Time Out says
Clive Rowe and Tameka Empson’s dream double act powers the Hackney panto back to its best
After their absence from last year’s decidedly tepid ‘Cinderella’, Hackney Empire has got two of its best panto performers back for its twentieth festive extravaganza: the dame of dames, Clive Rowe, and ‘EastEnders’ star Tameka Empson.
A Hackney Empire panto without Rowe is kind of like Christmas without Santa. Here, as Widow Twankey, he twinkles and flirts with the audience, keeping it family-friendly with just enough of a raised eyebrow to tickle adult ribs. The stage springs into life whenever he’s on it in his endless procession of costume changes.
Empson, though, almost steals the show as the Empress of Ha-Ka-Ney. She’s desperate to marry off her daughter, Princess Ling-Mai, to someone rich after an ill-conceived decision to leave the ‘Eastern Union’ has bankrupted the Far East End province. (There’s your contemporary relevance and groan-worthy puns in one go.)
Empson struts and throws eclipse levels of shade. She’s a comic delight, whether flicking open a fan full of blunt messages for her subjects or trying to get back into her high heels after clashing with Twankey. For this, Hackney’s resident panto writer and director Susie McKenna wisely clears the stage for Empson and Rowe to go head to head.
Their post-interval scene together is the highlight of a production that massively benefits from their presence in general. They help ‘Aladdin’ power through a decidedly shaky plot about the goddess Gaia (a vaguely creepy, monkey-headed character voiced by physically absent panto regular Sharon D Clarke).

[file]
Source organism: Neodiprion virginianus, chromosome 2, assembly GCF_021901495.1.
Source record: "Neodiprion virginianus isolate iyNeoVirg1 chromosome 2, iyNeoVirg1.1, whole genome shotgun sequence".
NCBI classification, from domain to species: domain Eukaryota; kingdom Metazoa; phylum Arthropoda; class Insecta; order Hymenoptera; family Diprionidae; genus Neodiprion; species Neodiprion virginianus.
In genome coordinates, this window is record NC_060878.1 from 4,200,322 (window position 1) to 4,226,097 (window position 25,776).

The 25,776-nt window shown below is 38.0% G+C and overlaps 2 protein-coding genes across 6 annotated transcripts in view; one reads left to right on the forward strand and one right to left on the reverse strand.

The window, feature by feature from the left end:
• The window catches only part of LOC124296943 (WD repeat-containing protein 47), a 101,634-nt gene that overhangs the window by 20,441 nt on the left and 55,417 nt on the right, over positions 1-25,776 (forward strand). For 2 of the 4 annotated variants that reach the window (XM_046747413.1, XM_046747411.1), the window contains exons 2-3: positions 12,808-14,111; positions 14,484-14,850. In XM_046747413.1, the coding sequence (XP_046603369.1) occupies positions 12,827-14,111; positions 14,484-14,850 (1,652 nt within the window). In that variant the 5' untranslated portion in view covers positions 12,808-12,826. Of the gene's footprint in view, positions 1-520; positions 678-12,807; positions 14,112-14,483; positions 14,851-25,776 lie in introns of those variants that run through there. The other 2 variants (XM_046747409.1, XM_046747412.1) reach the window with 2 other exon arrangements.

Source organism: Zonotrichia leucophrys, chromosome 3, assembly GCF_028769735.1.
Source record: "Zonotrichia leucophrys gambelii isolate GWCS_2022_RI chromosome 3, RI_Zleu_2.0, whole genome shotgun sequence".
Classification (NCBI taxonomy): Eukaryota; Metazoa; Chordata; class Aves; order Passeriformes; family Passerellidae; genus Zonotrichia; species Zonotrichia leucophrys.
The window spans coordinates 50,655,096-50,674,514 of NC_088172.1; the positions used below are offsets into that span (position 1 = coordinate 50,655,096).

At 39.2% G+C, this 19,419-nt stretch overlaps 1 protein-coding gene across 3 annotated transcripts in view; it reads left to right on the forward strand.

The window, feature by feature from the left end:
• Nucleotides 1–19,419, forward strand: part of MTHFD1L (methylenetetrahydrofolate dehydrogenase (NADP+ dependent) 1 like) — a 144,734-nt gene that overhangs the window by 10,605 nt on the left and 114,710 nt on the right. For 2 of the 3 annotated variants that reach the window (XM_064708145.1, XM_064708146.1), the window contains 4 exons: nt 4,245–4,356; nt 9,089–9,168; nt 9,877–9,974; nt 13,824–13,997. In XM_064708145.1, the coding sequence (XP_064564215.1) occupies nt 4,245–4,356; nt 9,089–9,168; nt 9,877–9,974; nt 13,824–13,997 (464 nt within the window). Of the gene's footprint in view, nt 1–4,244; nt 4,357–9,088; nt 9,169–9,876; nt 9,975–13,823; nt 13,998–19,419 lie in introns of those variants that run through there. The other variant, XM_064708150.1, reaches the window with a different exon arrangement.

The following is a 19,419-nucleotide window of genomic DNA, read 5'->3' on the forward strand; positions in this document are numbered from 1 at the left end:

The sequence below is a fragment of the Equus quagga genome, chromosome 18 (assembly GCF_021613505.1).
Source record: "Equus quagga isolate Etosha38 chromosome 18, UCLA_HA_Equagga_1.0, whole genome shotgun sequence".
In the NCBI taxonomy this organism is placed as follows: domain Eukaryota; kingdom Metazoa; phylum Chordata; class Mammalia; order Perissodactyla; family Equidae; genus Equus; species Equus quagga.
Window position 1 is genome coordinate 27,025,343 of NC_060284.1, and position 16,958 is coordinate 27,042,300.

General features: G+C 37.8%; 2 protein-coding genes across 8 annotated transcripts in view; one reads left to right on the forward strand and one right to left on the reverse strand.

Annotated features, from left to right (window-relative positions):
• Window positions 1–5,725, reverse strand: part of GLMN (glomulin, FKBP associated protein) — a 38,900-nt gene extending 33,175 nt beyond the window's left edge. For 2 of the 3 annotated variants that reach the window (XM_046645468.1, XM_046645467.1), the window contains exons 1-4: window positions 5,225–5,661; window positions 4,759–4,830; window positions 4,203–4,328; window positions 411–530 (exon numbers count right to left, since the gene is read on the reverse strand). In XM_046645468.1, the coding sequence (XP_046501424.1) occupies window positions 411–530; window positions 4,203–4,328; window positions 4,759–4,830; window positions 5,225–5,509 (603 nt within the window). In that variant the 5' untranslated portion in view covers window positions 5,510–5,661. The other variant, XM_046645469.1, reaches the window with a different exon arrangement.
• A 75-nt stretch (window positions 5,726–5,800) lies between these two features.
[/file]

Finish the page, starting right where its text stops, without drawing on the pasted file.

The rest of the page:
Empson and Rowe also distract from the perky, Butlins-shaped hole where, in spite of Gemma Sutton’s committed performance, Aladdin’s character should be. Tony Timberlake, meanwhile, is a little underpowered as bad guy Abanazar – aka ‘Jacob Peas Bogg’. But it’s a tough job being as much of a panto villain as your real-life, rhyming namesake.
That said, the Hackney panto is very much back on form. There’s some lovely puppetry, including a flying dragon, and Richard Roe’s choreography matches the vibrancy of Lotte Collett’s set design, with its heightened, cartoon vividness. Steven Edis’s music hits the right Disney-esque notes and there are fun versions of modern (and not so modern) pop hits to get young and old singing along.
Staging ‘Aladdin’ can be a cultural minefield these days, but this production largely pulls it off by acknowledging the mishmash of the original fable and everything else chucked into the mix. The result is an entertaining bubble-gum mix of pop culture, blessed with – just in case I haven’t made this clear – one of the best double-acts of this panto season.